There's lovely little essay talking about how difficult it is to believe that financial markets are too short term in their outlook. To do so demands that said markets are entirely inefficient in their processing of information. And as this is something that no one but would be commissars still believes then it isn't really possible to insist that markets are short term in their outlook. Here's a part of said essay:
Basically, if capital markets price things well (with few ex ante errors, or put differently, the market is close to “efficient”) then maximizing shareholder value is a very good idea. Believing that markets make common and giant predictable errors is the only legitimate beef one can have with maximizing shareholder value, and it’s absolutely fair to debate this tenet.
But instead of confining the debate to this central point, or even realizing that this is the central point, critics attack shareholder value for many ancillary reasons. For instance, they laugh off the concept as vacuous, the absence of a strategy. They attack share‑based and particularly options‑based compensation. They attack markets and managers for being too “short-term."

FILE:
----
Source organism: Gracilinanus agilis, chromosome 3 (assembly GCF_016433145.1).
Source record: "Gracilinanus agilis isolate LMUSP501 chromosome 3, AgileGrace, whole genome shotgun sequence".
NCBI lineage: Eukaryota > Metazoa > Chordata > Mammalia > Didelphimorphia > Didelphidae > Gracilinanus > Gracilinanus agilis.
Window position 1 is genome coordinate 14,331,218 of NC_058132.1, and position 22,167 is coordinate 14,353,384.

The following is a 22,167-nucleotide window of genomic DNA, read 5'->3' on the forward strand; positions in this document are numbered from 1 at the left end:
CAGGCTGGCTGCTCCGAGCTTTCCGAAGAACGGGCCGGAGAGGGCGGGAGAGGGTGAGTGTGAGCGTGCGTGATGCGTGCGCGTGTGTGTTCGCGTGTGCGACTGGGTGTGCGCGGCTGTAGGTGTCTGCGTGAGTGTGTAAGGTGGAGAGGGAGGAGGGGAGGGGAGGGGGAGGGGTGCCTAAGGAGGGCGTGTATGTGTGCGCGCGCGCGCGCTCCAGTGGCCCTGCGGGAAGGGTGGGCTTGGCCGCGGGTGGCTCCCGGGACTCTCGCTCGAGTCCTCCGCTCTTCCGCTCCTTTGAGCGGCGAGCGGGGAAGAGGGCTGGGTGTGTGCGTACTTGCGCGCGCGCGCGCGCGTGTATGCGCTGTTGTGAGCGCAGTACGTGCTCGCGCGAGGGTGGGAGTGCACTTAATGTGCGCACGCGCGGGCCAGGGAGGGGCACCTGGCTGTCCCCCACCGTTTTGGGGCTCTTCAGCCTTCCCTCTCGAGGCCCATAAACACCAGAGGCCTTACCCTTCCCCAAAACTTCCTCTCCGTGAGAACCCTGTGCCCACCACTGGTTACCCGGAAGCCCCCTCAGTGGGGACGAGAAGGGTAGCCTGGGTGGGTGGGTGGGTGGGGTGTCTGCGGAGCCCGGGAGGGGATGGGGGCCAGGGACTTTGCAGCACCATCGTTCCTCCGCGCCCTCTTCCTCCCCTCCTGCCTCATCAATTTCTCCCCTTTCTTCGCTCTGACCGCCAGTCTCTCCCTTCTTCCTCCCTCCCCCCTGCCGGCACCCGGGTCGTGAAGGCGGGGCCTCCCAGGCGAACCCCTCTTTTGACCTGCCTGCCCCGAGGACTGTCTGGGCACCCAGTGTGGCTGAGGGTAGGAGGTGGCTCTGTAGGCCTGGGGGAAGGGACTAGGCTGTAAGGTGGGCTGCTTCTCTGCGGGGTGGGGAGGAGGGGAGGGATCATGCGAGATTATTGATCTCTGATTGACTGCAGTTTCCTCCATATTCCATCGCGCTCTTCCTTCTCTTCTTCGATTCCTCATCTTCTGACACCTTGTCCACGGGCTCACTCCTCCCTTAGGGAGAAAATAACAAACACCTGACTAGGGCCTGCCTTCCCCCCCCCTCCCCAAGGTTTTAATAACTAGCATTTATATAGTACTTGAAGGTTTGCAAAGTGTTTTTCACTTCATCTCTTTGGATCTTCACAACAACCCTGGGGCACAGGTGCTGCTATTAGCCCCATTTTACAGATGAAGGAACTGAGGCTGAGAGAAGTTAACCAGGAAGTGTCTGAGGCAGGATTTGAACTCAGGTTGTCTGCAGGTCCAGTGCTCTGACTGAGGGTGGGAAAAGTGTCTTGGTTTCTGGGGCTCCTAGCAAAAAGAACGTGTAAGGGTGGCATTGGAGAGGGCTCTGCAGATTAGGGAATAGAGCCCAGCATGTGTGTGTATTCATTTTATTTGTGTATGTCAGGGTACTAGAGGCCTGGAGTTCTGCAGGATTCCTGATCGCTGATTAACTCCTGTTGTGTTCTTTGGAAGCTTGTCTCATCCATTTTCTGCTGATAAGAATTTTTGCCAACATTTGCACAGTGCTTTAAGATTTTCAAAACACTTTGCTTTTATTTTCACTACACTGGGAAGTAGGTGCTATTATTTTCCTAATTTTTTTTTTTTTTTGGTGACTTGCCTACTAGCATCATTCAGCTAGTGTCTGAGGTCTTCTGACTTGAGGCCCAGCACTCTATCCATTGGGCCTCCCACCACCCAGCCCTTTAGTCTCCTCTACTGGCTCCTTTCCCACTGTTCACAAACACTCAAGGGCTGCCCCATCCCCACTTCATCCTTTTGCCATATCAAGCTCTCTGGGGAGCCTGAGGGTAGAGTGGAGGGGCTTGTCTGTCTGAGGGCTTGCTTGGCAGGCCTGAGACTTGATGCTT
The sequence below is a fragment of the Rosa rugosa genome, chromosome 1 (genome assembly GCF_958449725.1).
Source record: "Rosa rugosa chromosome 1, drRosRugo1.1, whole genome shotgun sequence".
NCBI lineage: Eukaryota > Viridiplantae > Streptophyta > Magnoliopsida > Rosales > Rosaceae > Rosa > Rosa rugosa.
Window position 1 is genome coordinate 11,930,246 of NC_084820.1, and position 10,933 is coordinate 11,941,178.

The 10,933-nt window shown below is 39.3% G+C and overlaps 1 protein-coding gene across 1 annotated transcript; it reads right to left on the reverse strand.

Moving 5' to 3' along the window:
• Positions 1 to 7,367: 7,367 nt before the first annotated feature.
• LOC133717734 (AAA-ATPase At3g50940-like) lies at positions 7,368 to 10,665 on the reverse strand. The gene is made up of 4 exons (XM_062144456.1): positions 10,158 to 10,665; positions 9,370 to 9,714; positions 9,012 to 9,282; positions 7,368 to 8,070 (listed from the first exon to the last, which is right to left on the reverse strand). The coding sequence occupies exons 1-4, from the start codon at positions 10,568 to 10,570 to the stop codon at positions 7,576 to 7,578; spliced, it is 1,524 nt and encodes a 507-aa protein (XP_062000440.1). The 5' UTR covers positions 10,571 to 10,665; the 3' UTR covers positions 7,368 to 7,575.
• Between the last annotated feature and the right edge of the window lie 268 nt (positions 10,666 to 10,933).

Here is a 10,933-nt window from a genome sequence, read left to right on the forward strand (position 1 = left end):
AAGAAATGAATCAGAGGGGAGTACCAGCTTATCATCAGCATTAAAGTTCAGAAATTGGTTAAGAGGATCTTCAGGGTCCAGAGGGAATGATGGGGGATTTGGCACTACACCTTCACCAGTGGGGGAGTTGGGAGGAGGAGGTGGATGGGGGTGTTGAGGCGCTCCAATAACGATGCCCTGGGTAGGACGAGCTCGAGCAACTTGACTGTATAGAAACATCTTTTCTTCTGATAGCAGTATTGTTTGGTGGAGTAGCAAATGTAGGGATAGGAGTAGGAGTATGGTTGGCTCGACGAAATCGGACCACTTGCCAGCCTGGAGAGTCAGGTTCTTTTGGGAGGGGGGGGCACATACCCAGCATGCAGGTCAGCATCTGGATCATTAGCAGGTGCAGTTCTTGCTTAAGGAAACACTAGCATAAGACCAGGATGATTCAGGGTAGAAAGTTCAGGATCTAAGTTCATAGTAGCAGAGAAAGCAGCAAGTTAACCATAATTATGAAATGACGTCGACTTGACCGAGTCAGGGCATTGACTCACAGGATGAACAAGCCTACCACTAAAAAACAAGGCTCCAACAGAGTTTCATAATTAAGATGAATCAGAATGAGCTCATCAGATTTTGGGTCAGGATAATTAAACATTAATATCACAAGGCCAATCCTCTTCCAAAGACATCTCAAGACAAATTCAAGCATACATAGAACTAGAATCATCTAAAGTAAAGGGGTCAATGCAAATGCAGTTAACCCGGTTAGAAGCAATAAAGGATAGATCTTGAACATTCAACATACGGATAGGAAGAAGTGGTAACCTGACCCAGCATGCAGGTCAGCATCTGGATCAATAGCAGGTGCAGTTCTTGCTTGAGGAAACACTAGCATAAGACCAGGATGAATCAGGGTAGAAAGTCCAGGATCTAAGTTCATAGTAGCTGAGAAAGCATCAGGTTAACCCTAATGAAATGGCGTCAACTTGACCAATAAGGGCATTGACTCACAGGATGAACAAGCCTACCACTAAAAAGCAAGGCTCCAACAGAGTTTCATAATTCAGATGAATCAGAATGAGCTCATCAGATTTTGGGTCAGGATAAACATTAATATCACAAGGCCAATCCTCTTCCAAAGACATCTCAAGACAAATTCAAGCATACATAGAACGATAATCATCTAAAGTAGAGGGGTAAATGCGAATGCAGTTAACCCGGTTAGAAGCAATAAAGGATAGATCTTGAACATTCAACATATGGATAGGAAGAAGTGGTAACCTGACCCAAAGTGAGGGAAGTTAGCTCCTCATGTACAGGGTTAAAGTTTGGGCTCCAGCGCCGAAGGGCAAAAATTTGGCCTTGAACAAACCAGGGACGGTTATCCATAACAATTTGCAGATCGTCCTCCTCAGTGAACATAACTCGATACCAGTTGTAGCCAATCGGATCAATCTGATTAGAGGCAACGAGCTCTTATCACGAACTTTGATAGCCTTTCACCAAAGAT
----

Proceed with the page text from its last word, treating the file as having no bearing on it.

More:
The obvious point is that if markets are anywhere near efficient (and just about everybody agrees with the weak version and some more with the semi-strong) in the processing of information then the current market valuation is the value of that company from now into the indefinite future. And, given that we are measuring that flow of funds from that company off into that indefinite future then how on earth can this be short term thinking?
Sure, if you are a would be commissar then you can argue that markets aren't efficient at processing information. At which point you're going to have to explain the difference in food supply in London in 1990 and in Moscow in 1990. When that famous question got asked, "Who is in charge of the bread supply for London?".
Quite, markets are, observably, somewhat efficient at processing information. Thus they are forward looking and as such cannot possibly be short term. QED.